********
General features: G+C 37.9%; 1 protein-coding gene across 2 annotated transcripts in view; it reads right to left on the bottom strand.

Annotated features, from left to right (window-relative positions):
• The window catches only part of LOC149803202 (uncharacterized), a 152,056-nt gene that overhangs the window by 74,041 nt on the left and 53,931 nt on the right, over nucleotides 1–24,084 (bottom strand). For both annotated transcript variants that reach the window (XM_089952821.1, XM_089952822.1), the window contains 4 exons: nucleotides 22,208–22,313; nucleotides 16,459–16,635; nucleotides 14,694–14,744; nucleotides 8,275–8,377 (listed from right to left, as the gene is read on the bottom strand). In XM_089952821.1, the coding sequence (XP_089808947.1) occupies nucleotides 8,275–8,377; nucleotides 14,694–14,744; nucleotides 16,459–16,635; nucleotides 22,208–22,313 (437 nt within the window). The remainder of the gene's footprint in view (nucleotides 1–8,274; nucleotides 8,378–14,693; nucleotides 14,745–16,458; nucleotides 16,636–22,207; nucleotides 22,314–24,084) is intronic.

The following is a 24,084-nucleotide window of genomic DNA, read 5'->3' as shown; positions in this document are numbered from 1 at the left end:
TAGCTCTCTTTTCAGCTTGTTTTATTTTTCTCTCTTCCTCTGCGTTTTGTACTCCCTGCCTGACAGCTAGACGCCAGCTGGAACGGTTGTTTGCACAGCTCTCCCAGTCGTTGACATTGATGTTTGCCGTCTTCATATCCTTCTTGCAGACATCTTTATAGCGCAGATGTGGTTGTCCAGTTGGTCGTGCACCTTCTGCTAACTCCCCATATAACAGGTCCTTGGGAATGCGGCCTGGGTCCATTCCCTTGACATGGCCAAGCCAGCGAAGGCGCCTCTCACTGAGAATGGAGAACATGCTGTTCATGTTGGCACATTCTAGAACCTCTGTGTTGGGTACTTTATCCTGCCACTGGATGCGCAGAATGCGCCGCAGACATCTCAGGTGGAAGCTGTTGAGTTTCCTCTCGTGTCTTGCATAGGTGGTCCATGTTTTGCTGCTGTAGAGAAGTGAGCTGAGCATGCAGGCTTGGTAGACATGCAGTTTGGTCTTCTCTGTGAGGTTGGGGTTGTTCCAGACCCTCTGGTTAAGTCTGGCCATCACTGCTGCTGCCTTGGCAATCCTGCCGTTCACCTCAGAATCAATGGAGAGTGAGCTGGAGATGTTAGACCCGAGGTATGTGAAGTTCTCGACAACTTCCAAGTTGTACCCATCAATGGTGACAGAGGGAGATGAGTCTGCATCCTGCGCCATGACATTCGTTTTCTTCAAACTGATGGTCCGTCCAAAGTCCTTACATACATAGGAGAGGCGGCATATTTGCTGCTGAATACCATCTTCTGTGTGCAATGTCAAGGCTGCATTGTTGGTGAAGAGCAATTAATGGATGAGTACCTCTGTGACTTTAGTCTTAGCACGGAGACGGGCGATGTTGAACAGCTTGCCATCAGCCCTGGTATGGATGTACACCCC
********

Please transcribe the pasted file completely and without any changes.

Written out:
General features: G+C 37.9%; 1 protein-coding gene across 2 annotated transcripts in view; it reads right to left on the bottom strand.

Annotated features, from left to right (window-relative positions):
• The window catches only part of LOC149803202 (uncharacterized), a 152,056-nt gene that overhangs the window by 74,041 nt on the left and 53,931 nt on the right, over nucleotides 1–24,084 (bottom strand). For both annotated transcript variants that reach the window (XM_089952821.1, XM_089952822.1), the window contains 4 exons: nucleotides 22,208–22,313; nucleotides 16,459–16,635; nucleotides 14,694–14,744; nucleotides 8,275–8,377 (listed from right to left, as the gene is read on the bottom strand). In XM_089952821.1, the coding sequence (XP_089808947.1) occupies nucleotides 8,275–8,377; nucleotides 14,694–14,744; nucleotides 16,459–16,635; nucleotides 22,208–22,313 (437 nt within the window). The remainder of the gene's footprint in view (nucleotides 1–8,274; nucleotides 8,378–14,693; nucleotides 14,745–16,458; nucleotides 16,636–22,207; nucleotides 22,314–24,084) is intronic.

The following is a 24,084-nucleotide window of genomic DNA, read 5'->3' as shown; positions in this document are numbered from 1 at the left end:
TAGCTCTCTTTTCAGCTTGTTTTATTTTTCTCTCTTCCTCTGCGTTTTGTACTCCCTGCCTGACAGCTAGACGCCAGCTGGAACGGTTGTTTGCACAGCTCTCCCAGTCGTTGACATTGATGTTTGCCGTCTTCATATCCTTCTTGCAGACATCTTTATAGCGCAGATGTGGTTGTCCAGTTGGTCGTGCACCTTCTGCTAACTCCCCATATAACAGGTCCTTGGGAATGCGGCCTGGGTCCATTCCCTTGACATGGCCAAGCCAGCGAAGGCGCCTCTCACTGAGAATGGAGAACATGCTGTTCATGTTGGCACATTCTAGAACCTCTGTGTTGGGTACTTTATCCTGCCACTGGATGCGCAGAATGCGCCGCAGACATCTCAGGTGGAAGCTGTTGAGTTTCCTCTCGTGTCTTGCATAGGTGGTCCATGTTTTGCTGCTGTAGAGAAGTGAGCTGAGCATGCAGGCTTGGTAGACATGCAGTTTGGTCTTCTCTGTGAGGTTGGGGTTGTTCCAGACCCTCTGGTTAAGTCTGGCCATCACTGCTGCTGCCTTGGCAATCCTGCCGTTCACCTCAGAATCAATGGAGAGTGAGCTGGAGATGTTAGACCCGAGGTATGTGAAGTTCTCGACAACTTCCAAGTTGTACCCATCAATGGTGACAGAGGGAGATGAGTCTGCATCCTGCGCCATGACATTCGTTTTCTTCAAACTGATGGTCCGTCCAAAGTCCTTACATACATAGGAGAGGCGGCATATTTGCTGCTGAATACCATCTTCTGTGTGCAATGTCAAGGCTGCATTGTTGGTGAAGAGCAATTAATGGATGAGTACCTCTGTGACTTTAGTCTTAGCACGGAGACGGGCGATGTTGAACAGCTTGCCATCAGCCCTGGTATGGATGTACACCCC